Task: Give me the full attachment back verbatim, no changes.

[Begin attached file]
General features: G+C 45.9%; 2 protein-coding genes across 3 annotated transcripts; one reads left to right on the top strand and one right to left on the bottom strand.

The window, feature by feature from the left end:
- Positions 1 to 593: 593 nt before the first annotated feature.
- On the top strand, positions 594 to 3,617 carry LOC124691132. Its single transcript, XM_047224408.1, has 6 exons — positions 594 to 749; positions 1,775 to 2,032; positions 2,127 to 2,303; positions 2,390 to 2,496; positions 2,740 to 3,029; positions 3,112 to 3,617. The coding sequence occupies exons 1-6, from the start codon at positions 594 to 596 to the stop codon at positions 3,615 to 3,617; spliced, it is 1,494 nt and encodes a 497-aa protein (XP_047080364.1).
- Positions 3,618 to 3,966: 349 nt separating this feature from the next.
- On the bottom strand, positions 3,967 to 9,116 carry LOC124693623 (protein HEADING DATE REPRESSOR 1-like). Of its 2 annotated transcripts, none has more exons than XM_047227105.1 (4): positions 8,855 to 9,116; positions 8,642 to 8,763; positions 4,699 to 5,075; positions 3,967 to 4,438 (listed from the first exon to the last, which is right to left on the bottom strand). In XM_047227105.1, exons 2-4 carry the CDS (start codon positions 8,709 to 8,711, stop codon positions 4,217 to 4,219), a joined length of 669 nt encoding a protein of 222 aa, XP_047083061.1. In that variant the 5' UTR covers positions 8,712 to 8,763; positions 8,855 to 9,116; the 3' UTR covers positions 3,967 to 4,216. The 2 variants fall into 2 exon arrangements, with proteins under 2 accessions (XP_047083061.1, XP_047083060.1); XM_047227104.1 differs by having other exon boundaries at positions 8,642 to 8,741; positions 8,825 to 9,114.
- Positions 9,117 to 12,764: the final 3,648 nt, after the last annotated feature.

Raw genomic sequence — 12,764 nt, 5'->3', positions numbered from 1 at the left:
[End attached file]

General features: G+C 45.9%; 2 protein-coding genes across 3 annotated transcripts; one reads left to right on the top strand and one right to left on the bottom strand.

The window, feature by feature from the left end:
- Positions 1 to 593: 593 nt before the first annotated feature.
- On the top strand, positions 594 to 3,617 carry LOC124691132. Its single transcript, XM_047224408.1, has 6 exons — positions 594 to 749; positions 1,775 to 2,032; positions 2,127 to 2,303; positions 2,390 to 2,496; positions 2,740 to 3,029; positions 3,112 to 3,617. The coding sequence occupies exons 1-6, from the start codon at positions 594 to 596 to the stop codon at positions 3,615 to 3,617; spliced, it is 1,494 nt and encodes a 497-aa protein (XP_047080364.1).
- Positions 3,618 to 3,966: 349 nt separating this feature from the next.
- On the bottom strand, positions 3,967 to 9,116 carry LOC124693623 (protein HEADING DATE REPRESSOR 1-like). Of its 2 annotated transcripts, none has more exons than XM_047227105.1 (4): positions 8,855 to 9,116; positions 8,642 to 8,763; positions 4,699 to 5,075; positions 3,967 to 4,438 (listed from the first exon to the last, which is right to left on the bottom strand). In XM_047227105.1, exons 2-4 carry the CDS (start codon positions 8,709 to 8,711, stop codon positions 4,217 to 4,219), a joined length of 669 nt encoding a protein of 222 aa, XP_047083061.1. In that variant the 5' UTR covers positions 8,712 to 8,763; positions 8,855 to 9,116; the 3' UTR covers positions 3,967 to 4,216. The 2 variants fall into 2 exon arrangements, with proteins under 2 accessions (XP_047083061.1, XP_047083060.1); XM_047227104.1 differs by having other exon boundaries at positions 8,642 to 8,741; positions 8,825 to 9,114.
- Positions 9,117 to 12,764: the final 3,648 nt, after the last annotated feature.

Raw genomic sequence — 12,764 nt, 5'->3', positions numbered from 1 at the left: